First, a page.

How screwed can you get in Africa? Well, this was about as deeply screwed as one can possibly get on the continent of Africa, outside of a physical body tragedy.
I was heading out to the village of Niara***gou, a twenty eight kilometer bush ride on the motorcycle. I needed to check in on the progress of a mud brick hut being built for us. The mason had started the work and wanted to show me the progress.
Brent, one of our interns that year, decided to come along too.
After looking at our village hut, we drove the motorcycles across the dirt road, going down a trail out onto the now dry river bed , the village potato fields are there, by a little tiny lake, that, thankfully, has water in it all year long, even during the nine month drought season. They are a very lucky village.
We had a nice walk through the hand watered potato fields, got a few good pictures, and chatted with the guys doing the hard work of watering their potatoes by hand. Then we headed for Sikasso.
Half way back out of the bush on the dirt road, at the 12km mark, Brent stopped, realizing he had no shoulder bag, it was gone. He was waving frantically for me to stop, which I did, and he explained the bad news.
The missing shoulder bag contained all his money, 50,000 cfa ($100), $200 US bills cash, his bank ATM debit card, passport, drivers licence, and of course his Mali VISA in the passport, his immunization card, and cell phone…..all gone with the bag.
As a foreigner, this is about as deeply screwed as you can possibly get on the continent of Africa, outside of a physical bodily tragedy.
He was not sure if he left it on the ground at the gardens when we suited up to leave, or if he set it on the motorcycle’s back rack and forgot to put the bag over his shoulder, and it fell off in the bush on the way, or the strap broke…. and the strap on that bag is not going to just break.
We quickly turned around and barreled the 12 km back to the rural village. Searched where we were at the gardens, asked around among the people working where we parked the bikes….nothing.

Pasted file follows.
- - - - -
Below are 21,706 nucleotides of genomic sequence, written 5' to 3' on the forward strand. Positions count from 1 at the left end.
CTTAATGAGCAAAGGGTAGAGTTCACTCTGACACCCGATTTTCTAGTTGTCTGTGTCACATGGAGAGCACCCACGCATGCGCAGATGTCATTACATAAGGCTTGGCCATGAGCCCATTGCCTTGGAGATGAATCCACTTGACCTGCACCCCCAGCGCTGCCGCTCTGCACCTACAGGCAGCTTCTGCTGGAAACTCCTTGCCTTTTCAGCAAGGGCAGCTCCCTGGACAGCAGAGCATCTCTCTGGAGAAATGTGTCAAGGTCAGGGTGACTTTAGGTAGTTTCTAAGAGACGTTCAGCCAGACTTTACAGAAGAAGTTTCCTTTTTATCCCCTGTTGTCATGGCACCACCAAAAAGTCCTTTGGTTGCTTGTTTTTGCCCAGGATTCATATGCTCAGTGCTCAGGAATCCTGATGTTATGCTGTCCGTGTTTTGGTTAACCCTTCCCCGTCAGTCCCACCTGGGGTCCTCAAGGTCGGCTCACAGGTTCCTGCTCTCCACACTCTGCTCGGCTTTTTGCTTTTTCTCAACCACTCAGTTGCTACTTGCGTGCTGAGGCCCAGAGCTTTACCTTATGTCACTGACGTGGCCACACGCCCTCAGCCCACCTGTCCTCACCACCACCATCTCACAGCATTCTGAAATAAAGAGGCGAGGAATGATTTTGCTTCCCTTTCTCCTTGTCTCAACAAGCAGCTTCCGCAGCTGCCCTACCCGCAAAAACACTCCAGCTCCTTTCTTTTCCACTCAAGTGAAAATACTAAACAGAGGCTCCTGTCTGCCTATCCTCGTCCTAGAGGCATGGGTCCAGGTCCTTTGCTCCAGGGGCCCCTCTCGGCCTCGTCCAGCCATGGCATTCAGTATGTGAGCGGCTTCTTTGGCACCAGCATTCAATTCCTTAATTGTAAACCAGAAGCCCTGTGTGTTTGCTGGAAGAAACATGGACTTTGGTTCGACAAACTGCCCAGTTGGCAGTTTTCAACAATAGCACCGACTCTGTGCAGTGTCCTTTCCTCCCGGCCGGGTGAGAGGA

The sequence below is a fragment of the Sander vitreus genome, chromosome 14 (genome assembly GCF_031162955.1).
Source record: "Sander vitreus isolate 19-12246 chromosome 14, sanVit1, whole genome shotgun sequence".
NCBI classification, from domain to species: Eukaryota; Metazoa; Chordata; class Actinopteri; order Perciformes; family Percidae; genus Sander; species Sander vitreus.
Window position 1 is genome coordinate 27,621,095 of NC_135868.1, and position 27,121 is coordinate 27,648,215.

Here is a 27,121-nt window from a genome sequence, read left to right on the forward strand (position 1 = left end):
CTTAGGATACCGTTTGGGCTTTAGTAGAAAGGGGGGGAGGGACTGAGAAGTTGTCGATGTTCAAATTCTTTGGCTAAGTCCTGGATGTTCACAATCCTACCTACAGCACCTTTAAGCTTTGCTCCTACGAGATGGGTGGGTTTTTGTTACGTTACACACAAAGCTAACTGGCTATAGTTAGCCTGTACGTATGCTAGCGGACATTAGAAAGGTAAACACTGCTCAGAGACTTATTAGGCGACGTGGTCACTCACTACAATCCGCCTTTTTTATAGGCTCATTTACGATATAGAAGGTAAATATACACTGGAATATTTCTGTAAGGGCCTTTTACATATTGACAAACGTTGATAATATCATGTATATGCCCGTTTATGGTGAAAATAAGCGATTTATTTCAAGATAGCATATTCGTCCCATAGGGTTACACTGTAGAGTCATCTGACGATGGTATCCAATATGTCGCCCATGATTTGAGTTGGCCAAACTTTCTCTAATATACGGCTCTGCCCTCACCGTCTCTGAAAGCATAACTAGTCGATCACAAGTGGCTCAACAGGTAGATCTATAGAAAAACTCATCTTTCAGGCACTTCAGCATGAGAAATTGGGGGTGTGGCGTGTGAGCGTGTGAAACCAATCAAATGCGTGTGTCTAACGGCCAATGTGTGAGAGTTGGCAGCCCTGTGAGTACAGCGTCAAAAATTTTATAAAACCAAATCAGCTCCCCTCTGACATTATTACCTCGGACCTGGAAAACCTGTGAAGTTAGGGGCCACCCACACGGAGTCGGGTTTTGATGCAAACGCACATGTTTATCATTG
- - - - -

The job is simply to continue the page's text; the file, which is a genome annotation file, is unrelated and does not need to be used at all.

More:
So we informed my Jatigi (the village elder responsible for us), and left…. stopping at every village on the path to tell them what happened and asking them all to keep an eye out.
We figured the money would be gone, but hoped to, at the very least, get the passport back. I prayed all the way back to the village, and with no success, I prayed all the way back to town too, as did Brent.
I was going to give it till Sunday night, with the hopes the “Village Grapevine Network” could kick into gear fast enough to at least retrieve the passport. Everything else Brent could do without, until he got home. If there was no movement by then, we would have to take the bus 450km west to Bamako, to begin the process of replacing his passport, and then his entry visa. We would be stuck in the capital city for a week, at a very busy time in our work. I would have gladly done so if need be, but it would be very inconvenient, and a very expensive week.
We stopped at many villages on the way back home to inform them of the situation, spreading the word that all we really needed was the passport, if it could be found, because we realized the money will be gone, but the passport was of no use to anyone else anyway, so it was likely to get discarded some place. They all said they would spread the word….
It was getting late now, and we floored the motorcycles to get out of the bush before dark.
However, on the far outskirts of Sikasso, on a dirt road, with no power out that far, and still about 1/2km from our place, five guys sitting on a bench on the side of the road whistled for us to stop. I was tired, cranky, and I was going to just keep on going, because I did not know any of these men.
But, for some reason I pulled the motorcycle over, and Brent stopping up his bike too.
“What is up?”, Brent inquired.
“I don’t know, but those men back there wistled for us to stop. We better go see what it is about.”, I said.
So, Brent and I walked back to the men on the bench to see what they wanted. They informed me that the guy in the store they were sitting in front of wanted to see me. I stepped into the little mud dungeon store. He pulled out Brent’s bag, asking if it was ours? He said a man found the bag on the bush road… He saw it fall off Brents’s shoulder, and he tried to stop us in the bush, but he could not get our attention, or keep up with us. The old farmer knew we were from Sikasso, as he sees us passing his hut in the bush all the time, but he had no idea where we lived in Sikasso. So he gave it to his friend at the store, on the outskirts of town, who sees us passing by often as we are on our way out into the bush.
We examined the bag, and I kid you not…… EVERYTHING was in there…. every penny of his money, his cell phone, passport…. Everything.
Imagine that, we lost all Brent’s valuables, and the valuable lost bag actually got back to Sikasso before us, not behind us, intact. We gave the man 10,000 cfa ($20) for his honesty, and help.
The strap had indeed broken. However, it was because at some time a mouse had chewed the strap almost completely though, with only a small thread remaining. The leather comfort patch for the shoulder slide over the chewed section, hiding the danger up inside the leather, but one of those quick snaps on the bush road snapped off the remaining threads.
Was it luck? Was someone looking out for us? You tell me!
One thing for certain…. there is an unrewarded, unnamed man of great integrity and kindness out there in the bush. I thank him deeply.